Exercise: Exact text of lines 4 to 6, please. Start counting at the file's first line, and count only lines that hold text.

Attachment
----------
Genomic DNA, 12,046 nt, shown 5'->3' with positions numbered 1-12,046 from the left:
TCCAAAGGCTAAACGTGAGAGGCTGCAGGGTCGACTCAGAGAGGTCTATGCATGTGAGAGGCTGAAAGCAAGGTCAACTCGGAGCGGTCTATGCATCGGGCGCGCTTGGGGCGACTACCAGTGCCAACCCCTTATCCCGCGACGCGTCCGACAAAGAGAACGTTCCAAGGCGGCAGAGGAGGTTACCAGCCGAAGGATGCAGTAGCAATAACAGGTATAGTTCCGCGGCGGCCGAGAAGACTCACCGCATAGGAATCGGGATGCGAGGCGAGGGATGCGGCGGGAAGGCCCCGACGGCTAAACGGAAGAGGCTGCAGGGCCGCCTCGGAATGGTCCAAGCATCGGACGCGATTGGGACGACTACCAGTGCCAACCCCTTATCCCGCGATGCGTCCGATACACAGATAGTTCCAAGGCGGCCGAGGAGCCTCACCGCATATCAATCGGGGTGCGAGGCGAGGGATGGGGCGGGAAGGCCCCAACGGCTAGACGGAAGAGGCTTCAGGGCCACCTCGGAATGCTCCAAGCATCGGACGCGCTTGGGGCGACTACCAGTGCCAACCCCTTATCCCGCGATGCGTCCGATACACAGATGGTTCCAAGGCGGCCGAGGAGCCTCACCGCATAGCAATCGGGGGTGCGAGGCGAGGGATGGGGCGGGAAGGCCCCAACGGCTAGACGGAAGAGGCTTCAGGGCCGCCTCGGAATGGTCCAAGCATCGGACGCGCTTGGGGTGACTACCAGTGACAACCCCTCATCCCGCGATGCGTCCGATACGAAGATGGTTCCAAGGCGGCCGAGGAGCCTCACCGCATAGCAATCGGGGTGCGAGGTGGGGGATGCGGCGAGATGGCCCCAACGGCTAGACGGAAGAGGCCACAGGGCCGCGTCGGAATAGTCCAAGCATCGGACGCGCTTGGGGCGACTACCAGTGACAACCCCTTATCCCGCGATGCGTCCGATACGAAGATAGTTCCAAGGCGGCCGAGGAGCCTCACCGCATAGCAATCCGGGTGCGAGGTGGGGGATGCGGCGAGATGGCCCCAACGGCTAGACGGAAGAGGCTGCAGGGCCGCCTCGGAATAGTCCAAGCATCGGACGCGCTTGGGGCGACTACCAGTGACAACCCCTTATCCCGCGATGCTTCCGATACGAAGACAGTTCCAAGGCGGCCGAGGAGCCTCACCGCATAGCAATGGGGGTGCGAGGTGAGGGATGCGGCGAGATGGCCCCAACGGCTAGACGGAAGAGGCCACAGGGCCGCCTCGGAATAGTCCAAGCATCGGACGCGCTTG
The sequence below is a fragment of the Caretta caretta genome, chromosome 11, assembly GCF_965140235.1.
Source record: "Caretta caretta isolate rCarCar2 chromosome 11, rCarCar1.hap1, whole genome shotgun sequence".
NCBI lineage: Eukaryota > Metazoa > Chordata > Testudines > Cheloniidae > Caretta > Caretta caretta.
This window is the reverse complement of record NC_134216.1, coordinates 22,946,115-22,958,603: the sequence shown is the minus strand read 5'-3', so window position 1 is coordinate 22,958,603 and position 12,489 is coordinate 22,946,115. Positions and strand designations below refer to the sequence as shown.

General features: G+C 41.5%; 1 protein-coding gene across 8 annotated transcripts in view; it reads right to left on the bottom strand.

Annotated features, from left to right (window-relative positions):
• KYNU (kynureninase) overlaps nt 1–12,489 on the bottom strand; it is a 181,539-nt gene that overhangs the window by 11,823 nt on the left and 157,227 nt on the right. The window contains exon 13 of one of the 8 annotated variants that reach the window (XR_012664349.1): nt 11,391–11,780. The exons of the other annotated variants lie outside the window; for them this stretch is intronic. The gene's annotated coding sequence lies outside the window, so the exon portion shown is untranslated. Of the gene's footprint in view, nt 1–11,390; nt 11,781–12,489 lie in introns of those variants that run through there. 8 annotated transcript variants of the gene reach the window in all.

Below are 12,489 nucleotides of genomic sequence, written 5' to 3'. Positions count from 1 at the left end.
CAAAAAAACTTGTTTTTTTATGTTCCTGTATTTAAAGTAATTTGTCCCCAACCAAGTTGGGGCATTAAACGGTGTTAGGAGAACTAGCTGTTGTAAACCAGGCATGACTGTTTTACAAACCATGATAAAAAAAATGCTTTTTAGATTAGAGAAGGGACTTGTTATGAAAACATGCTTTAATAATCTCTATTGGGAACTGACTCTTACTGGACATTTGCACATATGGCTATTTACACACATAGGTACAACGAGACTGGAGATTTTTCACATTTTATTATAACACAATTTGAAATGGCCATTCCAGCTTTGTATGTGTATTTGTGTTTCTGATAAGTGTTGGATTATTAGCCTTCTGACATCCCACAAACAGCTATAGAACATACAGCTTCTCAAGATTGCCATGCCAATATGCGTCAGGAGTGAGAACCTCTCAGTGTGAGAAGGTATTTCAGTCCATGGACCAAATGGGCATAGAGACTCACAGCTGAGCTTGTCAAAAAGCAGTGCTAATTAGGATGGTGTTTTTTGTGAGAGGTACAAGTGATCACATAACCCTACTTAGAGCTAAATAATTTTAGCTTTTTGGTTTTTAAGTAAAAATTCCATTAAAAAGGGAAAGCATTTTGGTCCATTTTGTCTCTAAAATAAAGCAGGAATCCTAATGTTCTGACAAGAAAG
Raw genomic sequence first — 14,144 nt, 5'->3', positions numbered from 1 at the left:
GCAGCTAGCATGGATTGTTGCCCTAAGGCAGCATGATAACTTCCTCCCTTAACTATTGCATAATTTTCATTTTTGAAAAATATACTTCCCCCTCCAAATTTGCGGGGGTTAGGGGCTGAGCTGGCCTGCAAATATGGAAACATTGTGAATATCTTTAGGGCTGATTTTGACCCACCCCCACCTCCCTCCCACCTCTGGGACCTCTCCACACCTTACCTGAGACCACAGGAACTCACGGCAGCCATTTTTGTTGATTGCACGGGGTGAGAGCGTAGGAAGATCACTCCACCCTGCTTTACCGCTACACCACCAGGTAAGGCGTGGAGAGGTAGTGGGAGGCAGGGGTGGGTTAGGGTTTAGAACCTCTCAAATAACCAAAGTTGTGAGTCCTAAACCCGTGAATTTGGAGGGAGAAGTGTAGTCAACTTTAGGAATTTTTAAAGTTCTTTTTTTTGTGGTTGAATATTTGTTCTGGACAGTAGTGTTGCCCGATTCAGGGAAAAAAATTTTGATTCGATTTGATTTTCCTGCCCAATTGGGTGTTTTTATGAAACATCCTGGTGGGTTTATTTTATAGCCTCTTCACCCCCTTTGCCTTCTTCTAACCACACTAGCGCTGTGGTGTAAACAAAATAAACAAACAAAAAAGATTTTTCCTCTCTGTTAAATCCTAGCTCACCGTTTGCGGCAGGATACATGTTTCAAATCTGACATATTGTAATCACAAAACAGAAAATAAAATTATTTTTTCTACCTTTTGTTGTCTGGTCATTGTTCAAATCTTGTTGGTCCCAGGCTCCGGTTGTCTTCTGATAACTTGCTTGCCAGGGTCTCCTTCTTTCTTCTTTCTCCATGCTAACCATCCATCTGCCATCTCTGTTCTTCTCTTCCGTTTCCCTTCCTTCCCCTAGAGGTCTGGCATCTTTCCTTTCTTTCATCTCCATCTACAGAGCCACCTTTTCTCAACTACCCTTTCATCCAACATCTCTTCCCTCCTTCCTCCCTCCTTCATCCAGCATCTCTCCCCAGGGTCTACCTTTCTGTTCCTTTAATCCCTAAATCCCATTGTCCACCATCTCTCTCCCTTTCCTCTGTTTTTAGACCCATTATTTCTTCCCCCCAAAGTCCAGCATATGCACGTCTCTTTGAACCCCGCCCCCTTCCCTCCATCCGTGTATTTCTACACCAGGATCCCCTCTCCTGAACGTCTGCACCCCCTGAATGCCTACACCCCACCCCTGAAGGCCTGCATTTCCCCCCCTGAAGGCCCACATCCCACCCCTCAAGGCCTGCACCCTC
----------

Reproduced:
Source record: "Caretta caretta isolate rCarCar2 chromosome 11, rCarCar1.hap1, whole genome shotgun sequence".
NCBI lineage: Eukaryota > Metazoa > Chordata > Testudines > Cheloniidae > Caretta > Caretta caretta.
This window is the reverse complement of record NC_134216.1, coordinates 22,946,115-22,958,603: the sequence shown is the minus strand read 5'-3', so window position 1 is coordinate 22,958,603 and position 12,489 is coordinate 22,946,115. Positions and strand designations below refer to the sequence as shown.